“How can you tell?”

“Different tracks,” Alyn replied for Toryn, who nodded and managed not to smirk at her.

“Perhaps he brought a message from Ruby,” Toryn suggested.

“We may be nearing our mark. Let’s keep our eyes open,” Redwing warned. They moved out, staying to the faint trail left by Sellaris and the others. It was still overcast and once again dusk fell early. It was not long before Toryn had to dismount to find the trail. He cursed loudly when a gust of wind blew dirt into his eyes. The trees were thick and provided much of a barrier, but occasionally the wind found an unblocked path and rushed in.

“I’ll lose the track for good before long,” he informed Brydon.

“Want some help?” Alyn questioned playfully.

“If you don’t mind,” Toryn replied seriously, much to her obvious amazement. She quickly slid off Fireling and hurried to help him.

Between the two of them, they kept the trail for another half hour before losing it permanently in the darkness. They stopped, but Redwing urged Darkling ahead with a cryptic, “I’ll be right back.”

Toryn and the girls were used to the Falaran’s foibles and only waited patiently for him to return. They heard the unhurried clopping of Darkling’s hoof beats before they saw him. “I know where they are,” Redwing said. “Let’s go.” To Toryn he sent, I caught Lavan’s mind; we should be able to find them.

They all followed Redwing until he called a sudden halt.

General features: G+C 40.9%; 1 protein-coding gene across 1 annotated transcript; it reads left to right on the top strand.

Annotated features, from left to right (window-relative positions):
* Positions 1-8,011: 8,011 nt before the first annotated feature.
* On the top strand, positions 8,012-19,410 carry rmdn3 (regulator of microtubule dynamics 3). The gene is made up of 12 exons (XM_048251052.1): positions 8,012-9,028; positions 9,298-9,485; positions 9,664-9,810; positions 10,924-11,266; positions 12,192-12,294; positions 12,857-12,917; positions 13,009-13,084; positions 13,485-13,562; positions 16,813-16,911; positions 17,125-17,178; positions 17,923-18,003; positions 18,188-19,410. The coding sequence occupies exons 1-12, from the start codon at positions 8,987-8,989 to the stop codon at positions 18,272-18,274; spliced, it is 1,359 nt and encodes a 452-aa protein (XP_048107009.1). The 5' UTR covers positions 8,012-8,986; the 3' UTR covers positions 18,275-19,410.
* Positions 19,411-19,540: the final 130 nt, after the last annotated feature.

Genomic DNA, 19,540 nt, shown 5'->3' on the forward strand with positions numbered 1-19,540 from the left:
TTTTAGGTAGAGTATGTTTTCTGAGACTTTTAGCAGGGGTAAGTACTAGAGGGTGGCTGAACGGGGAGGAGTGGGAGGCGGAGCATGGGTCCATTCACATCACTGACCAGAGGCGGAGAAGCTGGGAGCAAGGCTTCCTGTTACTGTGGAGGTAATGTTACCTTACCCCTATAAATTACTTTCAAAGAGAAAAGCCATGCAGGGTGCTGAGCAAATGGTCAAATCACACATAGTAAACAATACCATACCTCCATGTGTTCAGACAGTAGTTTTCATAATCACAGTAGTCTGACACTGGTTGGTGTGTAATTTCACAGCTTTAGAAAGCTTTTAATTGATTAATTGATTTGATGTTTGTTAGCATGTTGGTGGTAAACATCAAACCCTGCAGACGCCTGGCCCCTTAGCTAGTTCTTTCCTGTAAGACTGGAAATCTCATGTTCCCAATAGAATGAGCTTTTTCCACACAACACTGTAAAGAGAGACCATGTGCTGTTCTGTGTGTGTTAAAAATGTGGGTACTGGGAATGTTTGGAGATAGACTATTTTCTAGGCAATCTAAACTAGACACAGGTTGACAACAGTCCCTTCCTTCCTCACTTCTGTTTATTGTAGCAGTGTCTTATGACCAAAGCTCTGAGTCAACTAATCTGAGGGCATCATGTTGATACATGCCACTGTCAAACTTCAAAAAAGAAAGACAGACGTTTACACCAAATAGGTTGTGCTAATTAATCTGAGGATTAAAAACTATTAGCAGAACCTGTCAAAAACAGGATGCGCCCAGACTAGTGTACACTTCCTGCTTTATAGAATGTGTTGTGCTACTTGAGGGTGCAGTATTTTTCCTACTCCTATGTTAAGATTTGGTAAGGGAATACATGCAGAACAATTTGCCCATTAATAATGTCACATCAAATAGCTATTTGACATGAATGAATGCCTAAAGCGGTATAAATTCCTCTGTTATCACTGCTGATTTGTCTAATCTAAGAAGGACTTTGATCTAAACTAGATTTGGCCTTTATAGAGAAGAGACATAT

“Don’t make a sound!” he whispered. A small entourage passed them by, consisting of one mounted man and six men afoot. It was too dark to see them clearly, but Toryn detected the metallic clinking of armor. The party passed close enough that a single cough from anyone would have betrayed them.

“Looks like more people are joining the party,” Redwing said after the men had gone. “I think we should travel on foot from here. It will be quieter.” They dismounted and went on, following Redwing blindly. Toryn snagged a fist in Redwing’s cloak and Shevyn did the same. Alyn stumbled behind them, obviously too proud to need guidance.

Before long, they could see the light of a campfire blinking through distant trees and moved onward more slowly and cautiously.

Toryn. There’s a guard, Redwing sent and gave him a mental map of the man’s location. Toryn nodded an affirmative and slipped off into the undergrowth. He pinpointed the guard’s location without much difficulty and took him down with a silent approach and a quick blow to the back of the head. Redwing and the others hurried forward.

“Are there any more sentries?” Toryn asked as he bound and gagged the unconscious man with a leather thong from his pouch. Redwing shook his head.

“They are careless, whoever they are.”

Toryn and the others crept through the underbrush until they had a fair vantage of the small clearing and fire. On the other side stood a wagon, atop which sat two men dressed in Ven-Kerrick black and grey. The sight caused Toryn to pound Redwing’s arm excitedly. They had been following one of those damned Ven-Kerrick wagons! The drivers must have left the highway long ago in favor of a more direct route to this site, for neither he nor Alyn had spotted wagon tracks on the way.